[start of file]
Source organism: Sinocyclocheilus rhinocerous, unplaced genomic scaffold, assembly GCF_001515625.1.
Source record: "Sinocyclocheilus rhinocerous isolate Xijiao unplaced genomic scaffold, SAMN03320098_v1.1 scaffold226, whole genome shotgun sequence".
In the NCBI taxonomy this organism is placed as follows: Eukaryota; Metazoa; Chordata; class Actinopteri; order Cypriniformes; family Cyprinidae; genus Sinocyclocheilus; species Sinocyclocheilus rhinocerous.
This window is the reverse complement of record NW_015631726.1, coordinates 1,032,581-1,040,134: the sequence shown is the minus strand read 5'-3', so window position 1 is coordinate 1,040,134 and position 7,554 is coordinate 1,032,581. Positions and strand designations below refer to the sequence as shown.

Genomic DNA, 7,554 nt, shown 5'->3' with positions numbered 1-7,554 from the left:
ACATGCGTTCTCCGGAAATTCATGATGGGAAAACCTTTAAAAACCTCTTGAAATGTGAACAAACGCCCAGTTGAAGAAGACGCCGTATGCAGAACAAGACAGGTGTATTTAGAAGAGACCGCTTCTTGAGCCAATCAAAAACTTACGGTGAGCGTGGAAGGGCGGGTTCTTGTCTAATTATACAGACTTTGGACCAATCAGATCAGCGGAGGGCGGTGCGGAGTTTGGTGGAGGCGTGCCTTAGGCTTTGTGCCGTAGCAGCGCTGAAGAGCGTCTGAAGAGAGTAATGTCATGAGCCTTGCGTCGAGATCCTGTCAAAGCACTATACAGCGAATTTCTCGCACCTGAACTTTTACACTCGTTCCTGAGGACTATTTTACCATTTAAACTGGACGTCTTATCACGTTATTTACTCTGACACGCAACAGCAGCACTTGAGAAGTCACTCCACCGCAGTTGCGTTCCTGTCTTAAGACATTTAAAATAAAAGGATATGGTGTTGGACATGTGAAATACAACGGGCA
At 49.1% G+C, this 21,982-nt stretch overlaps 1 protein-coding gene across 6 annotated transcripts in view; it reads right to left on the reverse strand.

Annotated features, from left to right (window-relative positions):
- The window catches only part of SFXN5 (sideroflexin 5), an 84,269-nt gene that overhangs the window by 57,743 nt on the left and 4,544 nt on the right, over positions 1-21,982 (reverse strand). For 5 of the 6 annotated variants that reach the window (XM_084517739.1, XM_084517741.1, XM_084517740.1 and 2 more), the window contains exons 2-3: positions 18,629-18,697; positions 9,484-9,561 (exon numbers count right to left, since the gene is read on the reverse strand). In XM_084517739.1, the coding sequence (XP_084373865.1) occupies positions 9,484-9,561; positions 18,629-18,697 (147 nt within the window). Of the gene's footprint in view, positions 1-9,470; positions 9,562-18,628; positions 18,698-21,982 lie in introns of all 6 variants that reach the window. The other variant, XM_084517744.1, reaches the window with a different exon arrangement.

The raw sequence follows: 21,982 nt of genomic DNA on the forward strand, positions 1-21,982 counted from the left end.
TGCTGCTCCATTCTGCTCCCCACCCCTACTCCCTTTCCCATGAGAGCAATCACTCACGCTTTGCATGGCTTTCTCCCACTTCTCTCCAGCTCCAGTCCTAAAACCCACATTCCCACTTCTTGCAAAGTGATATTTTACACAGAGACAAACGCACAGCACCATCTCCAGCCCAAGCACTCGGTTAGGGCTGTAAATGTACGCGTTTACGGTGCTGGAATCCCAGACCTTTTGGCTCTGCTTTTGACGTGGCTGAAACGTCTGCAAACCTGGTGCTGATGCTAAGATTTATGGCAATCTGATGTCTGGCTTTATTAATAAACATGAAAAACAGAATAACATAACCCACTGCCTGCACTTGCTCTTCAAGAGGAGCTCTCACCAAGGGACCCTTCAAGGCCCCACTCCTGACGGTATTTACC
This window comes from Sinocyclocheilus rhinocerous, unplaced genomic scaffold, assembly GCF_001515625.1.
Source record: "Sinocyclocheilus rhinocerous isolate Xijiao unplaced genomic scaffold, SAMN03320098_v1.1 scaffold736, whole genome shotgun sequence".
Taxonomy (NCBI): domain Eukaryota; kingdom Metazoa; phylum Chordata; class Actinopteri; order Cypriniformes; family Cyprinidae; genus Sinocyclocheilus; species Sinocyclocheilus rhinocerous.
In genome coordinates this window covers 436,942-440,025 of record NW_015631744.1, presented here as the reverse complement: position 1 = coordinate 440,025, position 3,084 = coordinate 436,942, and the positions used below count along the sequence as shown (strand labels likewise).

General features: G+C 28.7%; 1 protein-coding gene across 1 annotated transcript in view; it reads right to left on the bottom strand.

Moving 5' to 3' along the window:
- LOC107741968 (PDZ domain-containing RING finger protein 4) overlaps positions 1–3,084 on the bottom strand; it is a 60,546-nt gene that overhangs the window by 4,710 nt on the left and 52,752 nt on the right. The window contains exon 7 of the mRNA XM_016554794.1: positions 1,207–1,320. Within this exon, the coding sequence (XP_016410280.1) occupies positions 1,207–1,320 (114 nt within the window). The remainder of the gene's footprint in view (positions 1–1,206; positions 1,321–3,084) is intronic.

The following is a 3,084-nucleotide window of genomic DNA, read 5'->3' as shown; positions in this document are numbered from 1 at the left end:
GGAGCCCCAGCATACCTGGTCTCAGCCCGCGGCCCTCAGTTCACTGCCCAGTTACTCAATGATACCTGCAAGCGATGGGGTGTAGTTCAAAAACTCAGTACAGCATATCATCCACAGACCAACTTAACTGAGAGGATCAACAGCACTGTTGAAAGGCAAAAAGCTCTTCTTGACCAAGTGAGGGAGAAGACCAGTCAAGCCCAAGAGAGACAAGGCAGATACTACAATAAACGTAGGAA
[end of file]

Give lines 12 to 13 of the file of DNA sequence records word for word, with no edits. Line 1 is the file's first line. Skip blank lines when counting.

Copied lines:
This window comes from Sinocyclocheilus rhinocerous, unplaced genomic scaffold, assembly GCF_001515625.1.
Source record: "Sinocyclocheilus rhinocerous isolate Xijiao unplaced genomic scaffold, SAMN03320098_v1.1 scaffold736, whole genome shotgun sequence".